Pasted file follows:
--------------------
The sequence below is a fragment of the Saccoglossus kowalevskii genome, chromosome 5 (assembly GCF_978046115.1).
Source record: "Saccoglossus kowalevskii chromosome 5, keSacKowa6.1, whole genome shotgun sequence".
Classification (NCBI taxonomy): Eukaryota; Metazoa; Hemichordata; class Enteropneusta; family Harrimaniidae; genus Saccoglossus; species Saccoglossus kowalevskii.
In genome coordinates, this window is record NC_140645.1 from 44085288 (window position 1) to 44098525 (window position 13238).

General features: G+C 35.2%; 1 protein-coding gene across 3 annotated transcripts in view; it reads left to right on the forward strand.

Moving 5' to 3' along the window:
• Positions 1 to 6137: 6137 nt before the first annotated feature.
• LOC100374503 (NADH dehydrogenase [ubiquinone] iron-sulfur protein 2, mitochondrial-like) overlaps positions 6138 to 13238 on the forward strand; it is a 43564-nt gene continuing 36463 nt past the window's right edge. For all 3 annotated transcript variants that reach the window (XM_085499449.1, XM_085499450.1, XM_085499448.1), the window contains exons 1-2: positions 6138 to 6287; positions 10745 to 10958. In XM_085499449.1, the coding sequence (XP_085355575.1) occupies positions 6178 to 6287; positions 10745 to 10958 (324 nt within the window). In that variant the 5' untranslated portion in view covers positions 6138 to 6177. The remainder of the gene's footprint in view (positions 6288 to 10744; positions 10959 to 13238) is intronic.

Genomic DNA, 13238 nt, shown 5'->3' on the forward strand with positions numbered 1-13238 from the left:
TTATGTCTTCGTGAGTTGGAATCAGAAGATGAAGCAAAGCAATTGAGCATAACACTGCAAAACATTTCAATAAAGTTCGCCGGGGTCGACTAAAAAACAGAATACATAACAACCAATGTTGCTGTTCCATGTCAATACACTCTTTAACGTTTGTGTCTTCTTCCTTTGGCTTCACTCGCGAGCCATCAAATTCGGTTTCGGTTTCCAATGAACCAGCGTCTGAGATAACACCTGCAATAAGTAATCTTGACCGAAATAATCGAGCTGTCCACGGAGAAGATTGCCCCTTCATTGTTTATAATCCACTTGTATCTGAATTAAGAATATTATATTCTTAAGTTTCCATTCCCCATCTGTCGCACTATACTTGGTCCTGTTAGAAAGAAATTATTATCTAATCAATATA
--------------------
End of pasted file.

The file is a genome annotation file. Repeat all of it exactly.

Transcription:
The sequence below is a fragment of the Saccoglossus kowalevskii genome, chromosome 5 (assembly GCF_978046115.1).
Source record: "Saccoglossus kowalevskii chromosome 5, keSacKowa6.1, whole genome shotgun sequence".
Classification (NCBI taxonomy): Eukaryota; Metazoa; Hemichordata; class Enteropneusta; family Harrimaniidae; genus Saccoglossus; species Saccoglossus kowalevskii.
In genome coordinates, this window is record NC_140645.1 from 44085288 (window position 1) to 44098525 (window position 13238).

General features: G+C 35.2%; 1 protein-coding gene across 3 annotated transcripts in view; it reads left to right on the forward strand.

Moving 5' to 3' along the window:
• Positions 1 to 6137: 6137 nt before the first annotated feature.
• LOC100374503 (NADH dehydrogenase [ubiquinone] iron-sulfur protein 2, mitochondrial-like) overlaps positions 6138 to 13238 on the forward strand; it is a 43564-nt gene continuing 36463 nt past the window's right edge. For all 3 annotated transcript variants that reach the window (XM_085499449.1, XM_085499450.1, XM_085499448.1), the window contains exons 1-2: positions 6138 to 6287; positions 10745 to 10958. In XM_085499449.1, the coding sequence (XP_085355575.1) occupies positions 6178 to 6287; positions 10745 to 10958 (324 nt within the window). In that variant the 5' untranslated portion in view covers positions 6138 to 6177. The remainder of the gene's footprint in view (positions 6288 to 10744; positions 10959 to 13238) is intronic.

Genomic DNA, 13238 nt, shown 5'->3' on the forward strand with positions numbered 1-13238 from the left:
TTATGTCTTCGTGAGTTGGAATCAGAAGATGAAGCAAAGCAATTGAGCATAACACTGCAAAACATTTCAATAAAGTTCGCCGGGGTCGACTAAAAAACAGAATACATAACAACCAATGTTGCTGTTCCATGTCAATACACTCTTTAACGTTTGTGTCTTCTTCCTTTGGCTTCACTCGCGAGCCATCAAATTCGGTTTCGGTTTCCAATGAACCAGCGTCTGAGATAACACCTGCAATAAGTAATCTTGACCGAAATAATCGAGCTGTCCACGGAGAAGATTGCCCCTTCATTGTTTATAATCCACTTGTATCTGAATTAAGAATATTATATTCTTAAGTTTCCATTCCCCATCTGTCGCACTATACTTGGTCCTGTTAGAAAGAAATTATTATCTAATCAATATA